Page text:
New research suggests that some popular sleeping aids may increase the risk of respiratory cancer, raising concerns about the safety of widely used medications like Ambien, Xanax, Valium and others.
In a study published earlier this month in the medical journal Sleep Medicine, researchers from the Norway Institute of Public Health found that the use of benzodiazapines and a class of drugs known as z-hypnotics could triple the risk of cancers that affect the respiratory system, such as lung cancer.
Researchers looked at data from the Finnish Cancer Register and the Drug Prescription Register of Finland, evaluating data on about 30,000 subjects, including more than 5,000 with cancer diagnosed from 2002 through 2011.
According to the findings, the use of sleeping pills like Ambien, Lunesta, Valium, Zanax and Ativan appear to increase the risk of all types of cancers slightly, but the greatest and most significant increased risks came from lung cancers and similar ailments. While the risk of all cancers was increased by just under 20%, the risk of respiratory cancer rocketed up 347%, according to the findings.
Researchers called for further studies to examine the links between cancer, sedatives and sleeping pills.
The findings come a little more than a month after the Institute for Safe Medication Practices (ISMP) raised questions about the safety of Ambien and similar sleeping drugs, suggesting that clinical trials used to obtain FDA approval for the medications do not actually match how the drugs are used. The ISMP found that consumers often use the medications far longer than is recommended, and they are often used by those with mental illness or taking other psychoactive drugs.
According to the ISMP report, the U.S. Centers for Disease Control and Prevention (CDC) found that Ambien and its generic zolpidem equivalents were the drug most linked with emergency room visits, according to adverse event data received by the FDA. According to the report, there are an estimated 10,2112 emergency department visits each year linked to Ambien use, with 25% of those requiring the person be hospitalized.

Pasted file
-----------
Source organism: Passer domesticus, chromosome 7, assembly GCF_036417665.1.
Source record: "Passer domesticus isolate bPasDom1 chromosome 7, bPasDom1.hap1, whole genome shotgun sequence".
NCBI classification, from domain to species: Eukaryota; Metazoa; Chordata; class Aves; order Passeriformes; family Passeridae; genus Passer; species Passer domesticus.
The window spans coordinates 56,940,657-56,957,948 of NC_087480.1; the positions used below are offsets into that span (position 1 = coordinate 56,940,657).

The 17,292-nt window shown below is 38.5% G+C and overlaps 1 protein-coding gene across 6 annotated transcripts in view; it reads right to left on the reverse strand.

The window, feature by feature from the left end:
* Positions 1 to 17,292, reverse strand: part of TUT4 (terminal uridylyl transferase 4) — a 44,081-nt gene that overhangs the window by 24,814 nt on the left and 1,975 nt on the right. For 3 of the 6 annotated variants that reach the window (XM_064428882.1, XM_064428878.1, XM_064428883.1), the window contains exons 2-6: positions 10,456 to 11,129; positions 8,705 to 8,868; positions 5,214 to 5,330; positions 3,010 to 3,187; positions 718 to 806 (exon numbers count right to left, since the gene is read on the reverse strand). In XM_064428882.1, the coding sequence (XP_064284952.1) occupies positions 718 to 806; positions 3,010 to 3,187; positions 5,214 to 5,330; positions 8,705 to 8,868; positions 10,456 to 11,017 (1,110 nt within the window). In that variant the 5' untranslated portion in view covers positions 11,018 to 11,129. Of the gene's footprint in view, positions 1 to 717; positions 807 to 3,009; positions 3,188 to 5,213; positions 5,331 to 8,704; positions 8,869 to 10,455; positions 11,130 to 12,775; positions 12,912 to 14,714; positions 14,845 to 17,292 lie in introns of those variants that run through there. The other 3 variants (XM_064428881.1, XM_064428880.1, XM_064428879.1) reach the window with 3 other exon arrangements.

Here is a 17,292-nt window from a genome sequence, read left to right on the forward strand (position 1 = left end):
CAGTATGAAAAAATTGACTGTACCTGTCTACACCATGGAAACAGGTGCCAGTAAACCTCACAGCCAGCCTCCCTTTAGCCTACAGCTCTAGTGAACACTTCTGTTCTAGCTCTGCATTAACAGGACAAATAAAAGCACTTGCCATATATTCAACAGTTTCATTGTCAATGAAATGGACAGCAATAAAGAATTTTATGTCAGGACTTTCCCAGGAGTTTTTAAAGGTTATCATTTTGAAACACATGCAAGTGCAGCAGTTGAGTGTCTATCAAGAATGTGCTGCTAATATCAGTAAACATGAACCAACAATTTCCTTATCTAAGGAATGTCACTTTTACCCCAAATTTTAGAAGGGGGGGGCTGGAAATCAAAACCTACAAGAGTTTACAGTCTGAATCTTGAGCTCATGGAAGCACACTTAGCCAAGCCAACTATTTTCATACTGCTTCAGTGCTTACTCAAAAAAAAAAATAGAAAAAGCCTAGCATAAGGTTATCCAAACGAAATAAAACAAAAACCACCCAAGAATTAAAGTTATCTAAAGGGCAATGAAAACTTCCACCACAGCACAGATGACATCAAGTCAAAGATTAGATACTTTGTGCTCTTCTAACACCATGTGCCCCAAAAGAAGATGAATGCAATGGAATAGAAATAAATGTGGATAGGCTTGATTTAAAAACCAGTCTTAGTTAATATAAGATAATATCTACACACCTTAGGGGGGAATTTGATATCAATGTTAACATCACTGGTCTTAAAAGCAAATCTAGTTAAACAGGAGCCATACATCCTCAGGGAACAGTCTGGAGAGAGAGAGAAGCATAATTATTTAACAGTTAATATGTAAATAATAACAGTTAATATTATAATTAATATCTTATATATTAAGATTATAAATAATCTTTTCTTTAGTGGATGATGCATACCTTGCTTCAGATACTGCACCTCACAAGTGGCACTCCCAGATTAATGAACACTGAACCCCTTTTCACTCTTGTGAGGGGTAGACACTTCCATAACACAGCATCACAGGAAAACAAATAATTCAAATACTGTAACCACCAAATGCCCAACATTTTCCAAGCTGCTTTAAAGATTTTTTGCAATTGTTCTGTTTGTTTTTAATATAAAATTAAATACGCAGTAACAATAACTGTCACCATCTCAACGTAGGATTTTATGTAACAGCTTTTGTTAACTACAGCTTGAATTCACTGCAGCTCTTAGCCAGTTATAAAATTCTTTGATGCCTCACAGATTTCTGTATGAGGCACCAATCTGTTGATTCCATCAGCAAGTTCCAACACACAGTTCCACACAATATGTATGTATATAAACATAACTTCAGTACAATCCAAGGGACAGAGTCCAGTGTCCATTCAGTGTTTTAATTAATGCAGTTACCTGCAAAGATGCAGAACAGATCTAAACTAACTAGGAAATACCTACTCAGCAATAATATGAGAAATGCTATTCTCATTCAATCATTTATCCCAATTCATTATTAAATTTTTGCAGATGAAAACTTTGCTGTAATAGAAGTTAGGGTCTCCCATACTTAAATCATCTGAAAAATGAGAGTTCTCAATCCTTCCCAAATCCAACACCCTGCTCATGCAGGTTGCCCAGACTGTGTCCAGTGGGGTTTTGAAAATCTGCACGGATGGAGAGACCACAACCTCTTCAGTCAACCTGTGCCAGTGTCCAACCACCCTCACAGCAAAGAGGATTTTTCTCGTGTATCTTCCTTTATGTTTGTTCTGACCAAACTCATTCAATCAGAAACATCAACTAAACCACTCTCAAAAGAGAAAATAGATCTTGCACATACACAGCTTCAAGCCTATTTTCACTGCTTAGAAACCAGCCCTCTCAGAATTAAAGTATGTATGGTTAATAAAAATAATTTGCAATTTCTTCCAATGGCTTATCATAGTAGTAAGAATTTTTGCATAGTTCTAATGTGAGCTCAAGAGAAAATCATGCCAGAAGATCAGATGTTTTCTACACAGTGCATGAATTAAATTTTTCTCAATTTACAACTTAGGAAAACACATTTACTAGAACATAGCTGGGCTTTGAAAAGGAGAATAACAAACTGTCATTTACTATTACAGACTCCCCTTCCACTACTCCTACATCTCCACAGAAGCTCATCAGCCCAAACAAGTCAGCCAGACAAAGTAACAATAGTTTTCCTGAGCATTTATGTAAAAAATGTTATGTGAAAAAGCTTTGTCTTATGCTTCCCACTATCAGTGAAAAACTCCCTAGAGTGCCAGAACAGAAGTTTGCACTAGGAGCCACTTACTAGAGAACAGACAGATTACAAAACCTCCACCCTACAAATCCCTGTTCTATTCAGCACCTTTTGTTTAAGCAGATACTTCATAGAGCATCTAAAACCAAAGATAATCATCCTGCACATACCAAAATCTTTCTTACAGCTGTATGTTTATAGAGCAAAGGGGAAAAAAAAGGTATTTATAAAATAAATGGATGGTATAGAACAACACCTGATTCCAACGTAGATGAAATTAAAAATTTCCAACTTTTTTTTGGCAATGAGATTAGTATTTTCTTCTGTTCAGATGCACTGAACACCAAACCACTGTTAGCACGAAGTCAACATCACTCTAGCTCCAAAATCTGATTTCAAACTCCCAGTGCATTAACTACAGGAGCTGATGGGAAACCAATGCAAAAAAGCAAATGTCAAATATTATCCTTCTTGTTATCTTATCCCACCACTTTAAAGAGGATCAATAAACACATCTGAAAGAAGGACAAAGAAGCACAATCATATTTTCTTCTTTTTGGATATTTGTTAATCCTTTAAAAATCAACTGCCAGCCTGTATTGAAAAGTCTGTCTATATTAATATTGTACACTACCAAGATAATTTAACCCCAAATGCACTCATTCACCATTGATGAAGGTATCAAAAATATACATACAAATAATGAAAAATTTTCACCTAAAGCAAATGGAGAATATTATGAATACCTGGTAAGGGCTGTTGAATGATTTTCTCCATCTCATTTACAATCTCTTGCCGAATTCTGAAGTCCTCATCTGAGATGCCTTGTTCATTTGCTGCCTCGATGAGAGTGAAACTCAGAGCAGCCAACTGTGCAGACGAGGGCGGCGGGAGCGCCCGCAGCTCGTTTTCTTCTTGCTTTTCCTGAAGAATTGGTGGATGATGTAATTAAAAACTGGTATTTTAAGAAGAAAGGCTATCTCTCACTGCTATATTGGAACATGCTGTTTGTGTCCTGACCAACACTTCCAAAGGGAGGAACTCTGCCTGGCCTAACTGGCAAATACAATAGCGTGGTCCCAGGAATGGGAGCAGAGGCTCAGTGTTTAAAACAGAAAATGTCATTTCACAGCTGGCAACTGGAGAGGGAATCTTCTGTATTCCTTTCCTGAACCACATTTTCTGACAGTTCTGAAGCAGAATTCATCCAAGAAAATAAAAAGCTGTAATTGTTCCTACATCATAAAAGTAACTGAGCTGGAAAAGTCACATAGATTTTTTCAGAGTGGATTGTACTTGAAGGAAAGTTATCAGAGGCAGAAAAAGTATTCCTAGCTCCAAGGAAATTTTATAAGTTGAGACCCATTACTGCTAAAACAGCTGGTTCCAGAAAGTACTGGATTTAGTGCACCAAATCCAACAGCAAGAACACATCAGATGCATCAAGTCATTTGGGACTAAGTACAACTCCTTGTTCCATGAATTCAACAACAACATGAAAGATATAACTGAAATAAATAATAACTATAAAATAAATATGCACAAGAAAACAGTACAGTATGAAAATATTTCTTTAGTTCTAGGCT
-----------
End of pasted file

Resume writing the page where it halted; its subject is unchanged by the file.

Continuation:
The findings are similar to those of another study published last year by the Substance Abuse and Mental Health Services Administration (SAMHSA), which found that emergency room visits involving side effects of Ambien increased from 21,824 in 2005 to 2006, up to more than 42,000 in 2009 to 2010.
In 2014, the FDA received 1,030 serious adverse event reports where Ambien was the primary or secondary drug suspected of causing the problem.
Lingering Ambien Side Effects
Amid increasing use of sleeping pills, concerns have emerged about problems that may be caused by lingering effects of the medication the next day, including drowsy driving accidents and other issues caused when individuals remain dangerously impaired the next day. Several reports suggest that women may be more susceptible to these problems, but all individuals required to perform tasks requiring high levels of alertness may be at risk.
In January 2013, the FDA issued a safety alert indicating that recommended Ambien doses should be lowered, cutting the recommended dose for women in half, and indicated that doctors should prescribe all patients the lowest dose possible to treat the symptoms.
New warnings for Ambien, Zolpimist and other zolidem sleeping pills were approved by the FDA in May 2013, indicating that users should not drive or engage in other activities requiring mental alertness the next day after taking the medication.
In May 2013 the FDA approved a new warning label for sleeping pills like Ambien and Zolpimist. The warnings recommended lower doses to reduce the risk of experiencing lingering side effects the following morning after taking the drug.
A study published in August 2013 backed the FDA’s decision to cut doses of Ambien and other sleeping drugs, concluding that individuals taking the sleeping pills may not recognize their level of impairment the following day before driving or completing other complex tasks.
Researchers said levels of the drugs remain in the blood stream for more than an eight-hour sleep and stay high in the morning. This impairs the ability to perform certain tasks, but also impairs the users judgment whether they are still under the influence of the drug.
According to a report published in the British Medical Journal in 2012, people who take Ambien or other sleeping pills are five times for likely to die within two and a half years than someone who does not take sleeping pills. The study also revealed sleeping pill users may also face an increased risk of developing cancer.
Health experts estimate six to 10 percent of the adult population used sleeping pills in 2010, making them one of the most widely used classes of drugs in the U.S.
According to the ISMP there were 40 million dispensed prescriptions for Ambien in 2013, the vast majority of those were for the pills in their generic form.